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Professor Helen Watanabe-O'Kelly FBA

Early modern German culture; European court culture, especially festivals, of the early modern period; the representation of women in German literature; writing by women in German.
Helen Watanabe-O'Kelly profile picture

About this Fellow

HELEN WATANABE-O'KELLY studied German and Spanish at University College Cork, where she took her BA and MA. She did her PhD in German at the University of Basel. She first came to the UK in 1974 as Lecturer in German at the University of Reading and, in 1989, was made Lecturer in German at Oxford University and in 1994 Professor of German Literature. Her main research interests are early modern European court culture, early modern and nineteenth-century German literature, the representation of women and writing by women in German. With colleagues in Germany, Poland and Sweden, she is currently leading a research project funded by HERA (Humanities in the European Research Area): Marrying Cultures: Queens Consort and European Identities 1500-1800 (www.marryingcultures.eu).

Website: http://www.mod-langs.ox.ac.uk/watanabe

Appointments

Current post

  • Professor of German Literature, University of Oxford

Past Appointments

  • Professor of German Literature, Faculty of Medieval and Modern Languages, University of Oxford, 2013 - 1970

Publications

Court Culture in Dresden: Renaissance to Baroque 2002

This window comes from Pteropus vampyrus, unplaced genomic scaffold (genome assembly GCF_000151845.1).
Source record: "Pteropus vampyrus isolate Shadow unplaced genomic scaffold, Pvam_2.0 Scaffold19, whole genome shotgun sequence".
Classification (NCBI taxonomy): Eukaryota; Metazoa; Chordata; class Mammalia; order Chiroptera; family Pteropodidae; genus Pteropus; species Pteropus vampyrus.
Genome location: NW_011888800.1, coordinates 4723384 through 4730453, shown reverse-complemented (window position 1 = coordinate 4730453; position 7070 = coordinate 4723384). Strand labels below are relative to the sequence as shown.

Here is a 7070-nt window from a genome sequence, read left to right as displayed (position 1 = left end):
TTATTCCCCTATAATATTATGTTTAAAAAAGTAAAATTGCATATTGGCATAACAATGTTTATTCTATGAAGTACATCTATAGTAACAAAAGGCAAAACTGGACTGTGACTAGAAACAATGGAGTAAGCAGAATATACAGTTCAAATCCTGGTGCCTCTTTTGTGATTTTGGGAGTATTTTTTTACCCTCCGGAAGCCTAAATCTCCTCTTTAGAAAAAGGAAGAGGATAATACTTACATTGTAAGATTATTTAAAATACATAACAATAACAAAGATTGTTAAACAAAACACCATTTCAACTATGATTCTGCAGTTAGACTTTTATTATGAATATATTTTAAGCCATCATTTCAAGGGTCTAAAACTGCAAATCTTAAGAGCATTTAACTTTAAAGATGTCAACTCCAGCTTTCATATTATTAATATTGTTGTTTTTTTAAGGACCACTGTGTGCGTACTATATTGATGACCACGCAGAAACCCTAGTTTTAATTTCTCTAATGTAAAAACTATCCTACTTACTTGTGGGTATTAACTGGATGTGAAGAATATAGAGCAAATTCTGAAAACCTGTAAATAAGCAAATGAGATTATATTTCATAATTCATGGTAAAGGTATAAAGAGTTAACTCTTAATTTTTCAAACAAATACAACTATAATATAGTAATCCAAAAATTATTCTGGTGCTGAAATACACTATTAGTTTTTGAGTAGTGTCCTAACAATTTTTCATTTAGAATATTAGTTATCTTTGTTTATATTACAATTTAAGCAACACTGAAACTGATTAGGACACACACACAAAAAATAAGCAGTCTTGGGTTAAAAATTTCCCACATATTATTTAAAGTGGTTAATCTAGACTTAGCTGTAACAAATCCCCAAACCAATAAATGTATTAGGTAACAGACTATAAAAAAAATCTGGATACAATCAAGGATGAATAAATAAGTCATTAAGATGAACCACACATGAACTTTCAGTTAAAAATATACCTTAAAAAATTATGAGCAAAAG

1970

Spectaculum Europ├Žn 1999

1970

Beauty or Beast? Representations of the Women Warrior in the German Imagination from the Renaissance to the Present 2010

1970

Triumphal Shews: Tournaments at German-Speaking Courts in their European Context 1560-1730 1992

1970

Cambridge History of German Literature 1997

1970

Queens Consort, Cultural Transfer and European Politics 2016

1970

Other Early Modern Languages and Literatures to 1830 Fellows

Professor Neil Kenny

Sixteenth & seventeenth century literature & thought in Europe, especially France; the role played by various dimensions of language (eg concept-formation; tense-aspect) in the shaping of knowledge & belief.

Professor Jeremy Lawrance

The medieval & Renaissance literature & history of Spain from 1200 to 1700, with special interests in literacy, libraries & the history of ideas; humanism; imperialism

Professor Joachim Whaley

The Holy Roman Empire in its European context from the fifteenth century to 1806; the legacy of the Holy Roman Empire in German-speaking central Europe from 1806 to the present

Professor Simon Franklin

History and culture of Russia & Eastern Europe, Medieval & Early Modern; cultural and social history of information technologies